I don't really want to be in either position so I (apart from late pm) put enough fuel on to be able to hold for 15-20mins and still land at LHR with alternate fuel in the tanks. That said, the JAA fuel policy works very well in my opinion, it puts the decision of what to do with the extra fuel on the aircraft right where it should be, in the flightdeck.

Wiley's comments on his method of fuel planning make perfect sense to me although I have to say I have never found it quite as complicated as that. It seems fairly simple to me, you know at what fuel figures you have to make a decision and as those various figures come close I size up the current situation with regard to traffic, weather etc. and then we make a choice about what to do.

Held this morning for about 25 minutes at BNN and it was a nice comfy feeling sitting there with a hot coffee and plenty of lovely jet-a in the tanks, no worries at all. Great.
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Old 9th Oct 2002, 20:57
  #66 (permalink)  
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Cannot resist a sales pitch here for our non-pilot viewers.

Fundamentally, the reason my company does not question the judgement of the captain or apply pressure concerning fuel usage is because our pilots are strongly unionised. The company cannot apply undue or unfair pressure on one pilot because they face the legal department of a strong union. We all know that unions are blamed for high operating costs and high paychecks but never, never, forget that the original function of unions, at least in the US, was to ensure aviation safety was not compromised by "pilot pushing". Despite the adverse publicity caused by other union activities their involvement in air safety should never be underestimated and this involvement continues today just as it has always done.

(Standby for the ever rabid 411 to start foaming at the mouth and explaining how, with his enormous logic, he never needed a union to back his decisions! (Pre-emptive strike!))
 
Old 9th Oct 2002, 21:07
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Headwind:

Its a fair question I guess but not one I really wanted to answer. I spoke to the skipper first to ensure that I had not misunderstood him and we agreed a course of action. MOR filed, AAIB involved. However he did land legally, with the minimum reserve.

As far as I am concerned the issue here is the transfer of information, not the law.

Point 4
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Old 9th Oct 2002, 21:36
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HSLC,

if Shakespeare says it is, that's good enough for me.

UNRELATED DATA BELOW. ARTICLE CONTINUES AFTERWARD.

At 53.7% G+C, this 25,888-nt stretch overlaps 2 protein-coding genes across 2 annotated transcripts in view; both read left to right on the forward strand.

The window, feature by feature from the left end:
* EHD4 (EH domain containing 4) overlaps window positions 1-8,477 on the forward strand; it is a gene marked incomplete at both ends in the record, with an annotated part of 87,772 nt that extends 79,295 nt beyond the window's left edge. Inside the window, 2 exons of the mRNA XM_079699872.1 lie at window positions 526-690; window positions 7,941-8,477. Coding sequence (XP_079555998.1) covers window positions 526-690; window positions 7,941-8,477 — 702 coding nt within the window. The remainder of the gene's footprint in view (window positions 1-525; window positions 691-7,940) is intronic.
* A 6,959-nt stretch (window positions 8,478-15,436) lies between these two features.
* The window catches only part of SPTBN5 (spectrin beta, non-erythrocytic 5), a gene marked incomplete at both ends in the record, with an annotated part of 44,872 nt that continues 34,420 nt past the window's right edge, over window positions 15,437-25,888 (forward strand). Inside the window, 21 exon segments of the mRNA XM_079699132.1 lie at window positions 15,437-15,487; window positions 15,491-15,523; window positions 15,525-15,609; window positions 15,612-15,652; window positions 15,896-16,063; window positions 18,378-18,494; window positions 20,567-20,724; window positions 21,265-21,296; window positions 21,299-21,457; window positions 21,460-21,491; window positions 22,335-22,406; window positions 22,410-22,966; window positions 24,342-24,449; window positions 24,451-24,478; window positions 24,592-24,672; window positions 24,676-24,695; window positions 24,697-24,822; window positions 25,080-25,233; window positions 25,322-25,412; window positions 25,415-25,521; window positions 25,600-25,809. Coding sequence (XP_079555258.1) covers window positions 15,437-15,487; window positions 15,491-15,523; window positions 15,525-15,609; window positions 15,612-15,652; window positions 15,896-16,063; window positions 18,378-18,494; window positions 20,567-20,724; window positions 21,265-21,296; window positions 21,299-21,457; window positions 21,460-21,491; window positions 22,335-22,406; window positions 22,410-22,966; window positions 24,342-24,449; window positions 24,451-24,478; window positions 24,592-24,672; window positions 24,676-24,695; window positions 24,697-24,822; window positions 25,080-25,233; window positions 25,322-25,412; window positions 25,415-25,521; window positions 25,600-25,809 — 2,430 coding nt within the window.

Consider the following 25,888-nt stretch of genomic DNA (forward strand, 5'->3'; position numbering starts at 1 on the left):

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Old 10th Oct 2002, 02:27
  #69 (permalink)  

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It depends hugely on the management of the airline.

Yes, 411a is technically correct. Sure, let's just fire everyone who screws up at any time, ever, no pension, go to bed without any supper etc. Hell, why not guillotine them? Bit messy, admittedly, but gosh you'd get the message across - there wouldn't be too many pilots left in a job, of course, but by golly they'd be aces wouldn't they? God, I wish I was perfect - must be so satisfying in in that Ivory Tower .....

Listen, those of you who wish to bring religious fundamentalism to the flight deck, someone very close to me flies for a European (mainland) long haul outfit which is so draconian that some people are physically sick when the word 'simulator' appears on the roster - (I know, I've cleaned up after) - an outfit where the offence of not being fit to fly is considered a hostile act redeemable only by a satisfactory visit to the sickness police. Needless to say their fuel policy is jack-booted to say the least. Any extra fuel, any, must be justified in writing - and by God you'd better be seriously cast-iron when you appear before the fuel Ayotollah (who, incidentally, is able to bend his own rules a bit and, naturally, is deemed by all to fly like a turkey) This character has ordered the Nav Planning department to always fuel-plan for the closest alternate, regardless of weather, and then fly the Atlantic at the minimum possible Mach No ... (I know, don't ask.) The whole ethos of the place is based on dictatorship with, of course, the associated witch-hunts. Is it any wonder that with outfits like this, otherwise perfectly sane, excellent, professional airmen very occasionally find themselves staring at fuel gauges approaching the squeezed-ass point? It is this sort of Flight-Operations Management philosophy which generates incidents like this - I simply refuse to believe that there are hundreds of us out there who are cavalier about fuel ... no - but there might be quite a few who work in a horrible atmosphere.